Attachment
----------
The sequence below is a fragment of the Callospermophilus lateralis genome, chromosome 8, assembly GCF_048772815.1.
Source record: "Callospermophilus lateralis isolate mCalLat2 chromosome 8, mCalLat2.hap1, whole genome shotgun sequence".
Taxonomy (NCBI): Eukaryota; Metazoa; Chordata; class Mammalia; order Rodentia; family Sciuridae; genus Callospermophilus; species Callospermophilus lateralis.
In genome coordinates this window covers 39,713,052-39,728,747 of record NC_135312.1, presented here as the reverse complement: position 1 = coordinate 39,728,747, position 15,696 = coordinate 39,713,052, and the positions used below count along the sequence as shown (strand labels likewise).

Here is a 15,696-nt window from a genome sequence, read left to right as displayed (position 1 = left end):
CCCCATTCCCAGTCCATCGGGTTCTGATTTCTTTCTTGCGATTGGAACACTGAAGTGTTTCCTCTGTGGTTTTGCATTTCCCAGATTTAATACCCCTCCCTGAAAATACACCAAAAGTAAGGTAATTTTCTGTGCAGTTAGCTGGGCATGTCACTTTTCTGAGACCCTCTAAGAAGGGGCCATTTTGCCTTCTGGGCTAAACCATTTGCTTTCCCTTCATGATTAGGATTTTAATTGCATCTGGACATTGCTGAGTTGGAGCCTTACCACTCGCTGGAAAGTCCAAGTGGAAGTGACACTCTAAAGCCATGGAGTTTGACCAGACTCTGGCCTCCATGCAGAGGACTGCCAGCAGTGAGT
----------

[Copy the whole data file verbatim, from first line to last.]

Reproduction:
The sequence below is a fragment of the Callospermophilus lateralis genome, chromosome 8, assembly GCF_048772815.1.
Source record: "Callospermophilus lateralis isolate mCalLat2 chromosome 8, mCalLat2.hap1, whole genome shotgun sequence".
Taxonomy (NCBI): Eukaryota; Metazoa; Chordata; class Mammalia; order Rodentia; family Sciuridae; genus Callospermophilus; species Callospermophilus lateralis.
In genome coordinates this window covers 39,713,052-39,728,747 of record NC_135312.1, presented here as the reverse complement: position 1 = coordinate 39,728,747, position 15,696 = coordinate 39,713,052, and the positions used below count along the sequence as shown (strand labels likewise).

Here is a 15,696-nt window from a genome sequence, read left to right as displayed (position 1 = left end):
CCCCATTCCCAGTCCATCGGGTTCTGATTTCTTTCTTGCGATTGGAACACTGAAGTGTTTCCTCTGTGGTTTTGCATTTCCCAGATTTAATACCCCTCCCTGAAAATACACCAAAAGTAAGGTAATTTTCTGTGCAGTTAGCTGGGCATGTCACTTTTCTGAGACCCTCTAAGAAGGGGCCATTTTGCCTTCTGGGCTAAACCATTTGCTTTCCCTTCATGATTAGGATTTTAATTGCATCTGGACATTGCTGAGTTGGAGCCTTACCACTCGCTGGAAAGTCCAAGTGGAAGTGACACTCTAAAGCCATGGAGTTTGACCAGACTCTGGCCTCCATGCAGAGGACTGCCAGCAGTGAGT